By Fr Donald Chambers
As the Synod Assembly in Rome ended, the pertinent question resting on my mind was: what is the biggest challenge facing the fruitful outcome of the synodal journey in dioceses, parishes, and religious and ecclesial communities? Like an annoying buzzing mosquito, the answer is resistance to the silent invitation to conversion.
The Synod invites the People of God with diverse opinions and from diverse religious, social and intellectual backgrounds to sit around the proverbial roundtable to listen, discern, and make decisions.
The response to this synodal invitation varies. Some persons refuse to participate. Some participate but are unwilling or find it challenging to relinquish their preferred positions and team up with like-minded participants. Some join but wish to dominate or manipulate the conversation, like a parliamentary debate, to ensure they win.
Some participate but only listen logically; they leave the conversation if it does not make sense. Others participate but only pay lip service. Still, others grapple with their intolerance and resistance but hope for a fruitful outcome.
In a colony of bees, the fruitful production of honey depends on the principle of cooperation. Since humans can choose against this basic instinct, as in the animal world, they need to learn conversion to achieve the common good.
What is religious conversion?
A beautifully crafted, romantic story in the Book of Genesis narrates the beginning of the relationship between the shepherdess, Rachel, and the shepherd, Jacob, by a well.
It reads, “As soon as Jacob saw Rachel. . .he came up and, rolling the stone way from the mouth of the well, he watered the sheep of his uncle Laban. Jacob kissed Rachel and burst into tears” (Gen 29:10–11).
Author Estelle Frankel suggests the stone that Jacob removes from the mouth of the well symbolises the “heart of stone” that usually covers our soft and vulnerable side.
She writes, “. . . to love, we must gain access to this soft inner core by removing the unfeeling (invulnerable) protective shields we ordinarily wear.”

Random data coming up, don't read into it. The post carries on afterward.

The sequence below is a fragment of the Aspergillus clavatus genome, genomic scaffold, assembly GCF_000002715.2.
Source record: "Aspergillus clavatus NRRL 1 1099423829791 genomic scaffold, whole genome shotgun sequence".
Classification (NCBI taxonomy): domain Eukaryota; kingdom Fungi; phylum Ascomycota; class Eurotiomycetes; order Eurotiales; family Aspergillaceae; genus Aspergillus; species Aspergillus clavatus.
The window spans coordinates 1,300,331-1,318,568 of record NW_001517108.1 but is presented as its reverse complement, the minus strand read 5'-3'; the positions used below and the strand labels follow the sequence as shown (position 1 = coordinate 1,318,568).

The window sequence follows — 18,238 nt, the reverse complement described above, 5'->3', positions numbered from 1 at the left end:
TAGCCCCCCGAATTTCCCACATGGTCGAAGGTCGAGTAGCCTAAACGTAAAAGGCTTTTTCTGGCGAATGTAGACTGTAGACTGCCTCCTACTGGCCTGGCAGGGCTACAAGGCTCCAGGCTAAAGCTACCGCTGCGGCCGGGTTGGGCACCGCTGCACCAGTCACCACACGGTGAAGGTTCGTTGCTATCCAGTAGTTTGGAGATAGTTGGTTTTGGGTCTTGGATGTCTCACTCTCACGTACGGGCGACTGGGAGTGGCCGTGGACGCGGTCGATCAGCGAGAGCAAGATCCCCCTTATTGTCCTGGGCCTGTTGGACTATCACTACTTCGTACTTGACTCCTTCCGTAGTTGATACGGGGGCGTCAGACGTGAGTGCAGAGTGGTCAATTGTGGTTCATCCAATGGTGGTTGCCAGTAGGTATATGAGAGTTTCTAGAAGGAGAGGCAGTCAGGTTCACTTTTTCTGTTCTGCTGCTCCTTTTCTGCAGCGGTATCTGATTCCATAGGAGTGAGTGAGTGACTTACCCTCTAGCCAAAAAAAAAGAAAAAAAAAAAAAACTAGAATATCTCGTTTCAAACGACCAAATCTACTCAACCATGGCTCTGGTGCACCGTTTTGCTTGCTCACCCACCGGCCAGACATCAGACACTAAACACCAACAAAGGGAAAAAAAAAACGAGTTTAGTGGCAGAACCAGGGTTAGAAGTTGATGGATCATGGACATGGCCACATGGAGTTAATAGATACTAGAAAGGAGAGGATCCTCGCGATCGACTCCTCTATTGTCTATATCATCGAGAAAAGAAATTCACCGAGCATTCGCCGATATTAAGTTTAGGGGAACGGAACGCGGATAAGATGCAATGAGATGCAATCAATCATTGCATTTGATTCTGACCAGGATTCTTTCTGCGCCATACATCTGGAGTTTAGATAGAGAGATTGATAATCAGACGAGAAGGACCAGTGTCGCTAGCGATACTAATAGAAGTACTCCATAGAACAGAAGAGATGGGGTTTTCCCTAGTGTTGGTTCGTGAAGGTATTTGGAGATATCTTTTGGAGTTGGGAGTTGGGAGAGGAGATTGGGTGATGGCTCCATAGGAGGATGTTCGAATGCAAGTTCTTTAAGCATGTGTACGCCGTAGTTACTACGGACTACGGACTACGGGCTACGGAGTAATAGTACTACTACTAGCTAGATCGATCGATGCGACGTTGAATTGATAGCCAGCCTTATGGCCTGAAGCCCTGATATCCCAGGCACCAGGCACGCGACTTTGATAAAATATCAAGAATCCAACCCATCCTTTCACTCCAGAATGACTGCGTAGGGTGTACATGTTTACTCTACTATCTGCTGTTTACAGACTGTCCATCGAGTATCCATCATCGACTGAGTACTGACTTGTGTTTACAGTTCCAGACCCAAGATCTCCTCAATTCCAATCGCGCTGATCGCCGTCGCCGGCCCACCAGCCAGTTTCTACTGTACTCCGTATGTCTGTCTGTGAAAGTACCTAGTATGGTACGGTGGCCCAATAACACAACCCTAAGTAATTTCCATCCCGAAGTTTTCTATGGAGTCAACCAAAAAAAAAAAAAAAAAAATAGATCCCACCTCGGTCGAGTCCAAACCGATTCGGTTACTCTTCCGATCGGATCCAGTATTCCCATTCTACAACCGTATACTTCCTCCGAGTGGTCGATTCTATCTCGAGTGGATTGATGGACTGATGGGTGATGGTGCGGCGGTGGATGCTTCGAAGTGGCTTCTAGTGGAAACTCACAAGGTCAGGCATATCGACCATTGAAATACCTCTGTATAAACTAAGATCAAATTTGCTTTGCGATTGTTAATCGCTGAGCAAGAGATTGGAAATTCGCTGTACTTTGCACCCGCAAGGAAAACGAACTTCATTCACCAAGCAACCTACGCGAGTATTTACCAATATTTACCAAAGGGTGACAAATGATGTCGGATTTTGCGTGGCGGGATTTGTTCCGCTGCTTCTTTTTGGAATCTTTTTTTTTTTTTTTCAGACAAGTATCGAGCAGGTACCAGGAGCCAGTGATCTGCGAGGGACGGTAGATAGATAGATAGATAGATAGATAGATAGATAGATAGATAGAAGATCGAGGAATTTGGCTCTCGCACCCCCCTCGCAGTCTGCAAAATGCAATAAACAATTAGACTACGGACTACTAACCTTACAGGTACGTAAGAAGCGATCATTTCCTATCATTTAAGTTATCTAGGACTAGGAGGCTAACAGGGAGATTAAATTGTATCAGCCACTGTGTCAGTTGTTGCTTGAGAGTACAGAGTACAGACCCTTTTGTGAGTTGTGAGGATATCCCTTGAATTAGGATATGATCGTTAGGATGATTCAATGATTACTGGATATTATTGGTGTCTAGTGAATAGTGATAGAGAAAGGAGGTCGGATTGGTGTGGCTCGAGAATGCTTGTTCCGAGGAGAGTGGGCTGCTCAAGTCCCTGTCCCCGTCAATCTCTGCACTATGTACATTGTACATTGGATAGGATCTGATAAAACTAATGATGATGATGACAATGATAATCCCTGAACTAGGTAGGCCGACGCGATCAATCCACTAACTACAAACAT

On the synodal journey, this “heart of stone” prevents fruitful listening, discerning and decision-making because it calls us to be vulnerable. The gradual removal of the respective hearts of stone is called conversion.
The synodal journey fundamentally involves establishing and nurturing relationships to facilitate transformative conversations for the greater good.
Most theologians would agree that conversion is an overall personal transformation of one’s (1) desires (heart), (2) thought processes (mind), (3) actions (behaviour), and (4) the social structures in society.
According to the gospels, the first challenge given by Jesus in His public ministry is “Be converted” or “repent” (Mt 4:17 and Mk 1:15). In the New Testament, the Greek words for conversion or repentance are metanoia and epistrophe.
Metanoia stresses the processes of thinking and will that inspire actions. For example, Luke gives a hint to the thinking processes and will of Zacchaeus when he writes, “… if I have cheated anybody…” (Lk 19:8b).
Epistrophe emphasises the visible characteristics of an external act. Implied in Zacchaeus’ words, “I am going to give half my property to the poor, and if I have cheated anybody, I will pay him back four times the amount” (Lk 19:8) is Zacchaeus’ behaviour that aims to transform his society.
It is clear from the Gospels that Jesus uses the synodal approach to facilitate the conversion of the persons with whom He encounters. Conversion is understood as developmental, that is, a movement towards holiness (becoming like Jesus) with the assistance and sustenance of others.
In John’s narratives of the Samaritan woman at the well (Jn 4: 1–19) and Luke’s narrative of the Emmaus’ disciples (Lk 24:13–35), we notice Jesus’ synodal approach of walking together. At the end of each narrative, personal transformation allows each to engage in a new relationship with Christ and the community.
In the case of Saul, there is an initial conversion experience that gradually grows with the accompaniment of Ananias (Acts 9:10). In the case of Jesus, His conversion was sustained and assisted, for example, by His obedience to His mother’s instruction at 12 years of age in Jerusalem (Lk 2: 51–52), the wedding at Cana (Jn 2:1–12), and His disciples in the narrative of the healing of the Canaanite woman’s daughter (Matt 15:21–28).
Conversion, the removal of the “heart of stone”, is critical on the synodal journey in preparation for the mission of evangelisation. In the selection of a replacement for Judas Iscariot in the Acts of the Apostles, the primary criterion is that the person must have been “with us the whole time that the Lord Jesus was travelling around with us” (Acts 1:21). Walking together with Jesus, Matthias would have experienced an ongoing conversion to be chosen.
We must be open to conversion as we engage in the synodal journey. Without conversion, there can be no synod. We must be open to moral conversion (conversion of the conscience), affective conversion (how we see), and religious conversion (conversion of hearts and minds).
Fr Donald Chambers of the Archdiocese of Kingston, Jamaica is the General Secretary of the Antilles Episcopal Conference.